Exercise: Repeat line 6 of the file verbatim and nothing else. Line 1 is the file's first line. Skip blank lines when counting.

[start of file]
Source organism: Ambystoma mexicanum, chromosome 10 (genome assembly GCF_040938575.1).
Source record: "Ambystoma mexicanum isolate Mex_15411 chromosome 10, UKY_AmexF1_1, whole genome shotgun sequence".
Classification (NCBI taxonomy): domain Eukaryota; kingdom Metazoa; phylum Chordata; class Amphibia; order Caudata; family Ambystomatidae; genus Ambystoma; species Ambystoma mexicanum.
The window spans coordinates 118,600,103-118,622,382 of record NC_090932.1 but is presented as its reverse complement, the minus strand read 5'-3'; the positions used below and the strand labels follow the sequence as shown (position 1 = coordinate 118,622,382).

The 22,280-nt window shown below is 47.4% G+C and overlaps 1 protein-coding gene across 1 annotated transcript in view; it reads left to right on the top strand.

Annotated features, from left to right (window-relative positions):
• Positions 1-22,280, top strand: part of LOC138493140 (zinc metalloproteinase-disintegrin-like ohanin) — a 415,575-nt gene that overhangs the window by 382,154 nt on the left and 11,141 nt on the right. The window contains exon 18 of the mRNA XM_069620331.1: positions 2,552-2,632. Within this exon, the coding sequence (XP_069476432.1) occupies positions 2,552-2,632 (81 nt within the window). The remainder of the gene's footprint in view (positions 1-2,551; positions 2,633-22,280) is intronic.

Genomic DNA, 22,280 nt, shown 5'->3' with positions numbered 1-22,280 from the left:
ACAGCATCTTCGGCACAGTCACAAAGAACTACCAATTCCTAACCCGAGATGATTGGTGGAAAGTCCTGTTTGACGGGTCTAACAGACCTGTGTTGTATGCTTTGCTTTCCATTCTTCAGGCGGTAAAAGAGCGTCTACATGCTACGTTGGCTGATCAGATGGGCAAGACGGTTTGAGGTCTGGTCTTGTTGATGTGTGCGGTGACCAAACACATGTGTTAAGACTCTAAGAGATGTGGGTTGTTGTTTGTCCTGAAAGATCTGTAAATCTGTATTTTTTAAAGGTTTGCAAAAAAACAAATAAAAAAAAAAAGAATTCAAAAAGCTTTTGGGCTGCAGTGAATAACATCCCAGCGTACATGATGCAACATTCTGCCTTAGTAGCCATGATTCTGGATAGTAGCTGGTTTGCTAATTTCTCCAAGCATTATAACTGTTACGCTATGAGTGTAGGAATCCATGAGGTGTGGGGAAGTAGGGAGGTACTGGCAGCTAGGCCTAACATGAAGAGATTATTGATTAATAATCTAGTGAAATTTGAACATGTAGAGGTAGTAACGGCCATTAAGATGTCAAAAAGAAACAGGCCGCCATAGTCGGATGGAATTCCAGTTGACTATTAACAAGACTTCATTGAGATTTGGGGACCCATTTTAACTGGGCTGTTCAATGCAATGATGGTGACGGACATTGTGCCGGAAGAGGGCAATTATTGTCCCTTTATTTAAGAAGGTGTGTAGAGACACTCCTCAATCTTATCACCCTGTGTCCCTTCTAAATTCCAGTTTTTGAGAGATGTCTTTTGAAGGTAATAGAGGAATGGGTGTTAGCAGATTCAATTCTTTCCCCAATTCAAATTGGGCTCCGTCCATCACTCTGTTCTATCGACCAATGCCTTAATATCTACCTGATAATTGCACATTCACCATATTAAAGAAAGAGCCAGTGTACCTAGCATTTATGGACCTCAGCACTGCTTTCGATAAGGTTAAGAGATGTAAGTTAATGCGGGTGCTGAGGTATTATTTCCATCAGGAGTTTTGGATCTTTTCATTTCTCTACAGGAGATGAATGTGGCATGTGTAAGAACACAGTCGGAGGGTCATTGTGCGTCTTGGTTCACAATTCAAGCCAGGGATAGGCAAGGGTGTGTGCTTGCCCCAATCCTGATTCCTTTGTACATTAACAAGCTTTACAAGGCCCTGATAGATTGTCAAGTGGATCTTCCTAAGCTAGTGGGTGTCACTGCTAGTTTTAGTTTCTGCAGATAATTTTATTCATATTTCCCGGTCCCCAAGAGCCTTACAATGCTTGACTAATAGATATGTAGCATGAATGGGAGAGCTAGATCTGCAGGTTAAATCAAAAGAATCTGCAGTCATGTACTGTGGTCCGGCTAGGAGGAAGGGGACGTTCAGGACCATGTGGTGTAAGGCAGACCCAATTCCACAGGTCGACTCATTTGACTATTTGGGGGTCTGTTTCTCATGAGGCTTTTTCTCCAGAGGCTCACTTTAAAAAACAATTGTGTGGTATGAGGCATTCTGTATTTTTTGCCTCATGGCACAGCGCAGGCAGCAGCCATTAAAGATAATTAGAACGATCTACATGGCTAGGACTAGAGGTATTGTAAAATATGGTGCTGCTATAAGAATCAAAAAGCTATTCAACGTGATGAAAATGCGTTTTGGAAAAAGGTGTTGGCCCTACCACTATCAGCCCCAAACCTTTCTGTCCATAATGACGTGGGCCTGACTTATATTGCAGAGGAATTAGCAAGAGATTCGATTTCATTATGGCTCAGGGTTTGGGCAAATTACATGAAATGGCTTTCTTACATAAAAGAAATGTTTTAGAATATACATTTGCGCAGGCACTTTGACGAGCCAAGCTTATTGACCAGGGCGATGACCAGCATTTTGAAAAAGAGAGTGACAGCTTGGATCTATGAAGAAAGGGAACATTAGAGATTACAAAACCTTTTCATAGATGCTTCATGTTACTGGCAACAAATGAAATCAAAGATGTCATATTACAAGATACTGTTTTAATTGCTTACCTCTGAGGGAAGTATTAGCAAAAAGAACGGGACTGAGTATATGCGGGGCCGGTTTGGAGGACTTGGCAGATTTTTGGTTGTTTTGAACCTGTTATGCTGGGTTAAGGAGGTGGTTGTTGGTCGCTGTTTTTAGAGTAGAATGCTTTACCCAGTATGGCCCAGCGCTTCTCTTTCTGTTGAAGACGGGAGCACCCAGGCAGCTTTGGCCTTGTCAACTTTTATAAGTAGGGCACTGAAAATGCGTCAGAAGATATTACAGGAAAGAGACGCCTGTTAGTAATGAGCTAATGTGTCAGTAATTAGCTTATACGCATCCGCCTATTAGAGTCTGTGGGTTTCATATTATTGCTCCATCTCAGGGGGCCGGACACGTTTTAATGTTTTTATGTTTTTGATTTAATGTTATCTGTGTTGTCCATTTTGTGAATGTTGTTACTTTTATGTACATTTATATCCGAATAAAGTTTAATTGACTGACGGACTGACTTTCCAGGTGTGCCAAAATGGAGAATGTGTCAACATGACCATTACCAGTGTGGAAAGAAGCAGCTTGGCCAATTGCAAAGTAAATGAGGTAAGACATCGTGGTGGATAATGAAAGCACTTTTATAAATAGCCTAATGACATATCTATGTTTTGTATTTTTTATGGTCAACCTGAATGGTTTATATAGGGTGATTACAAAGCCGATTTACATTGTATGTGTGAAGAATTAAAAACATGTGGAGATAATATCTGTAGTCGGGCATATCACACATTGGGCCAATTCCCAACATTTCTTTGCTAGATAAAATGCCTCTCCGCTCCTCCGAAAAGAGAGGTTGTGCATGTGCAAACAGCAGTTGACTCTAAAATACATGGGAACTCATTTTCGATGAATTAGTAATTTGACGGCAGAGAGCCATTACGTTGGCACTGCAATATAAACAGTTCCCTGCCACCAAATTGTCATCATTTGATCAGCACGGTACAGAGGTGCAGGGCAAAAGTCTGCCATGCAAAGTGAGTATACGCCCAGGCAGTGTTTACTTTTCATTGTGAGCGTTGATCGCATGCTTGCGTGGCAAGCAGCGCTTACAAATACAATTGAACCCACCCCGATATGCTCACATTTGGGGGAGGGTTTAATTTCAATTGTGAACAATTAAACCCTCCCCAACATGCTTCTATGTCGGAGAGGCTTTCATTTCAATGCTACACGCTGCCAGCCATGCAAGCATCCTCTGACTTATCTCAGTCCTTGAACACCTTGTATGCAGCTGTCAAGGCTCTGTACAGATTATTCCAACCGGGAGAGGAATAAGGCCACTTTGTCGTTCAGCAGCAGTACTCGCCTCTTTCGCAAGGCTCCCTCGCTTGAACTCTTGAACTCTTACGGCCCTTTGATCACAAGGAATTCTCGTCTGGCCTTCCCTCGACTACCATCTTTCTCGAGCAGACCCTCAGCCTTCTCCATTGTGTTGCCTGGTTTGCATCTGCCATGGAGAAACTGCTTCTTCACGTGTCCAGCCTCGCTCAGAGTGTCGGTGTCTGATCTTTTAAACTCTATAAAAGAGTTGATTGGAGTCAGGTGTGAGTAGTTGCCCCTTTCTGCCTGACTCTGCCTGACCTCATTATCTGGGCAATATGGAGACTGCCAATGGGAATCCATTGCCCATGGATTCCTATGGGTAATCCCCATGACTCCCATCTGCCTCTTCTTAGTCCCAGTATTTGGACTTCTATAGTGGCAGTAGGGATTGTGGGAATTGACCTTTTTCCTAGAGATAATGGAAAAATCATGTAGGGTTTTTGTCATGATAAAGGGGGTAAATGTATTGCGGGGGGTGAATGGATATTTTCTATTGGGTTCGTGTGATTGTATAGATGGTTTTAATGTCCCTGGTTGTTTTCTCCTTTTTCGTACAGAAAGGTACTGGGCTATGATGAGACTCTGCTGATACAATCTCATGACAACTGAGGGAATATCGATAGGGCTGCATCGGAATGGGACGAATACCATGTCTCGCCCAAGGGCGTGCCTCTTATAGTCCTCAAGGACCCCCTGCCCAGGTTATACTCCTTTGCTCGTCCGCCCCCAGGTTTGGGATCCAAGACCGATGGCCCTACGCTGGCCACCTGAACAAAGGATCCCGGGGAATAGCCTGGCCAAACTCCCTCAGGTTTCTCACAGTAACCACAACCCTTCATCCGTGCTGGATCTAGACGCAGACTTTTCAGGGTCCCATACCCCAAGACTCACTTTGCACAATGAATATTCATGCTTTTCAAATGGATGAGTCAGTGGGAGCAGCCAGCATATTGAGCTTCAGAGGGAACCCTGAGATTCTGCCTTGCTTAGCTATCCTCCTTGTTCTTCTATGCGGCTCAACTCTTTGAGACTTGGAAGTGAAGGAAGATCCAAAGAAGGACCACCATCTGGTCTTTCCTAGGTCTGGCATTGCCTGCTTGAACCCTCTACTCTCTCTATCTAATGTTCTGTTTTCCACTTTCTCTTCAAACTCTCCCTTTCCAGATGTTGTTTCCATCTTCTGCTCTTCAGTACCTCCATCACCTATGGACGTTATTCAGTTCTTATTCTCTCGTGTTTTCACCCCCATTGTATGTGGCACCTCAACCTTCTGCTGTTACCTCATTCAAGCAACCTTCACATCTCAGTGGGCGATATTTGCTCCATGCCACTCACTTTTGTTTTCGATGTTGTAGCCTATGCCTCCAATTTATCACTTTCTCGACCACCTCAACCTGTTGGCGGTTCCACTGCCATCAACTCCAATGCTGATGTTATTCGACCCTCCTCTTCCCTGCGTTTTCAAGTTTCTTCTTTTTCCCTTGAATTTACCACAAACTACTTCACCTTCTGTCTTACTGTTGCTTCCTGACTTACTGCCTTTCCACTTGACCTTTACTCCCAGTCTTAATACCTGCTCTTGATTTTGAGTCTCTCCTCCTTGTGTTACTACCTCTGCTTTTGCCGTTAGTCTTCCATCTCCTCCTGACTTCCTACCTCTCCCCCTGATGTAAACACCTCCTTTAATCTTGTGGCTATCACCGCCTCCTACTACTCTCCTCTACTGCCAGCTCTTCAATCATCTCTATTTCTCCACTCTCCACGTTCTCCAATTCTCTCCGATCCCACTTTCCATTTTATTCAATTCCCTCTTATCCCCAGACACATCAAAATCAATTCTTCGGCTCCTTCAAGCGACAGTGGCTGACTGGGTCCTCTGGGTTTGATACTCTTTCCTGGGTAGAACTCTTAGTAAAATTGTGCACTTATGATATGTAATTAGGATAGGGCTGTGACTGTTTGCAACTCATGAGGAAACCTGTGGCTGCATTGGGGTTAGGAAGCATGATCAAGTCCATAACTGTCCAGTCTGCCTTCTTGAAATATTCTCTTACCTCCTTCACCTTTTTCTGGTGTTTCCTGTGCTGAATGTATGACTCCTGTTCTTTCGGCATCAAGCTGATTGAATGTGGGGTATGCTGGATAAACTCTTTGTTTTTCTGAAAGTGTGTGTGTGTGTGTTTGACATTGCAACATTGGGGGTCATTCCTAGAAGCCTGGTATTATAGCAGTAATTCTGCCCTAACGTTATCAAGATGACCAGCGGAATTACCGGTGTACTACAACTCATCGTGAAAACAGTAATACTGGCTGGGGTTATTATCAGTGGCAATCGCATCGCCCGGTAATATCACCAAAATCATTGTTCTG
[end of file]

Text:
Annotated features, from left to right (window-relative positions):